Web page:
MOVIE REVIEW: Miss You Already

MISS YOU ALREADY (M)
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Stars: Toni Collette, Drew Barrymore, Dominic Cooper, Paddy Considine

Director: Catherine Hardwicke

Screening: Selected cinemas

Rating: ★★★

CATHERINE Hardwicke, the Los-Angeles based Texan who gave us Thirteen and the first Twilight movie, crosses the Atlantic here to direct Toni Collette and Drew Barrymore in a female friendship ‘‘tramedy’’ set in London. That’s a film that is both comedy and tragedy, and I promise never to use the word again.

Who wouldn’t cross an ocean to work with those two? Collette can do anything, and often does; Barrymore does very little, but she brings a tonne of love with her. It’s hard to think of an actress so beloved; she doesn’t always show a great range but she has that lopsided grin that says: ‘‘I’ve seen some life and come out the other side.’’

Casting her as the best friend is clever, because Collette’s character here needs someone to convince us that she’s loveable. If she didn’t have breast cancer, it would be easy to dismiss her as spoiled and irritating. The disease doesn’t change that; it just amplifies it, which is also clever.

We want to judge her, but we can’t, because we must have pity on anyone fighting cancer. That makes it both morehuman and more challenging.

Actress and writer Morwenna Banks lost three friends to breast cancer, so she wrote a radio play about it. Here it is a movie about 10 things: vivid, occasionally funny, but not as funny as it thinks; heartbreaking and gut-wrenching; too self-aware and hipster by half; and true enough when it matters to be disturbing and confronting.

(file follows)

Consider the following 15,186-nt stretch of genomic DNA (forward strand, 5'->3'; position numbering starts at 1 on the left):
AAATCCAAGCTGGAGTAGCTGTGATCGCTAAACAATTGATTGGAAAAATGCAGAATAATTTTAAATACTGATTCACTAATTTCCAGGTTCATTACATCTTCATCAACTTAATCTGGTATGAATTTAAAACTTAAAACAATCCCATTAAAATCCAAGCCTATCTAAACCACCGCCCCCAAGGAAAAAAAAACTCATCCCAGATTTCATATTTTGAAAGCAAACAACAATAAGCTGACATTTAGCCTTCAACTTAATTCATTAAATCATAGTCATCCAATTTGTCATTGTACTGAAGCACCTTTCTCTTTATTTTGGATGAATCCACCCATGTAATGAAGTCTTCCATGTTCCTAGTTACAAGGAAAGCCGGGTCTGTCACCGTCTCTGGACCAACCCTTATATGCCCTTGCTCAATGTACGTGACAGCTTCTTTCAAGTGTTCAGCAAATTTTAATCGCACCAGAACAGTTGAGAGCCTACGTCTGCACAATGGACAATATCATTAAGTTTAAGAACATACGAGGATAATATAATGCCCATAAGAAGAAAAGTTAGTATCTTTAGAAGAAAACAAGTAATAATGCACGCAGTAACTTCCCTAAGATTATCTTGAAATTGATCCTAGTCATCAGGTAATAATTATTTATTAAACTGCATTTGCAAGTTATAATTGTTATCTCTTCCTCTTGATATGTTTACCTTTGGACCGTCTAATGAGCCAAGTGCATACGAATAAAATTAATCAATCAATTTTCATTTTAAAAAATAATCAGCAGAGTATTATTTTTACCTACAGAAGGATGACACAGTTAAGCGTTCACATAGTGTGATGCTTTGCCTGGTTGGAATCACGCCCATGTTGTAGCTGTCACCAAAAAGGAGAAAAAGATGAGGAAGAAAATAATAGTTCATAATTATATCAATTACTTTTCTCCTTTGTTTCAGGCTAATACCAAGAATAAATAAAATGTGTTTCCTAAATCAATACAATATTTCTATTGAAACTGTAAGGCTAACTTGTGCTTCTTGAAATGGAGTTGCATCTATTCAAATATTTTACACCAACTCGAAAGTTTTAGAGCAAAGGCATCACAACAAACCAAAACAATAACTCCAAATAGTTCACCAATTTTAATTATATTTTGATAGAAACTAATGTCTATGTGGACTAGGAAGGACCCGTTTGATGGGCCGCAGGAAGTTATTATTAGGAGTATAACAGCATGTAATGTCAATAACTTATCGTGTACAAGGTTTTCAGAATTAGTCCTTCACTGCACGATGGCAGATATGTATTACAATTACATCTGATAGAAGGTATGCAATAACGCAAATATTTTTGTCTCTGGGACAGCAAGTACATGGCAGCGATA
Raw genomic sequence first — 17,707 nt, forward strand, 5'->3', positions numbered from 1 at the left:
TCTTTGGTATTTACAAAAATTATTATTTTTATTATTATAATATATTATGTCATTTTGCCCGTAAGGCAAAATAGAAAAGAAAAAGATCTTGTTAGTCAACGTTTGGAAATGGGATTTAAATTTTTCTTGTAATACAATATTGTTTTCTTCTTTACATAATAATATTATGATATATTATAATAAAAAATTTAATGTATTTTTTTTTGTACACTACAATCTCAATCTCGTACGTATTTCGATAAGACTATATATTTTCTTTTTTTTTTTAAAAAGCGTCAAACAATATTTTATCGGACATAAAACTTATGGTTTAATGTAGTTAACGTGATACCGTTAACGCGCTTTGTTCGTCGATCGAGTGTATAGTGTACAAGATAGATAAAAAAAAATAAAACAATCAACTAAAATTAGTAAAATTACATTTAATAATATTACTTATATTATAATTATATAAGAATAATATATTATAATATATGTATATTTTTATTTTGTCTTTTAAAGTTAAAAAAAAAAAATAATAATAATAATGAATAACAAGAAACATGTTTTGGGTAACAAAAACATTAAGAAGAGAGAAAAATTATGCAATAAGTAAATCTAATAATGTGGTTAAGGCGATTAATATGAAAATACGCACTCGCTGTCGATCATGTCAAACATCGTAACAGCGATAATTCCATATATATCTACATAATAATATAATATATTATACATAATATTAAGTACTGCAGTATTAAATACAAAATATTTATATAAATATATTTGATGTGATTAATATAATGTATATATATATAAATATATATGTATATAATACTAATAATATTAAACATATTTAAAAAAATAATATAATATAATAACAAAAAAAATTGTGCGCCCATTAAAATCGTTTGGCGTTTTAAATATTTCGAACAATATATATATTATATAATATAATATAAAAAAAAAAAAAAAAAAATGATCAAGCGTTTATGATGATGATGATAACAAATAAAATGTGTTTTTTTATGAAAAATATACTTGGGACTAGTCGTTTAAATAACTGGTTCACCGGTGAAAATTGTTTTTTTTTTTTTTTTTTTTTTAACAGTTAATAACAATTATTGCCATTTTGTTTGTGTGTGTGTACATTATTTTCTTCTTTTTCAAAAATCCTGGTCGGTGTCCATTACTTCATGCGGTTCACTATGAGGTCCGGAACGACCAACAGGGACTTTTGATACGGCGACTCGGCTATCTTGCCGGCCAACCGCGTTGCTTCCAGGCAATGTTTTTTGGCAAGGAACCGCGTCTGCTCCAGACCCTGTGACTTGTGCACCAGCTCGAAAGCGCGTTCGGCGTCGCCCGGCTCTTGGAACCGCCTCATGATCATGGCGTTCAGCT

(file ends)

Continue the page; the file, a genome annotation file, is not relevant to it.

If you get the sense that I was both moved and frustrated by it, you’d be right, but I think that was what Hardwicke intended. She tries to avoid gross sentiment. She fails, but she puts up a fight.

Drew Barrymore and Toni Collette are best friends in Miss You Already.

Movies about cancer almost never avoid that swamp. This one tries to skirt it by focusing on 30years of friendship between Milly, an English girl, and Jess, an American who arrived at the same school when they were about six.

For anyone being treated for cancer, the movie will be close to home. For those who have lost someone, it will bring back awful memories. For the young, who may not have thought about it, Miss You Already might be an eye-opener, or a glum introduction to a place they don’t want to go.

Forget that it’s about cancer. As a film about female friendship, it has some energy and style, not least because these two actors are so lovely together.

Collette never loses Milly’s humanity, even when she’s behaving badly. Barrymore oozes affection and humour in every scene. I would have preferred more of that bond, because films about cancer just knock everything else into the wings. It’s just so implacable in a dramatic sense, like a herd of elephants tramping through Regent’s Park.

As in life, everything becomes about the illness, no matter how hard the filmmakers try to hold it back.

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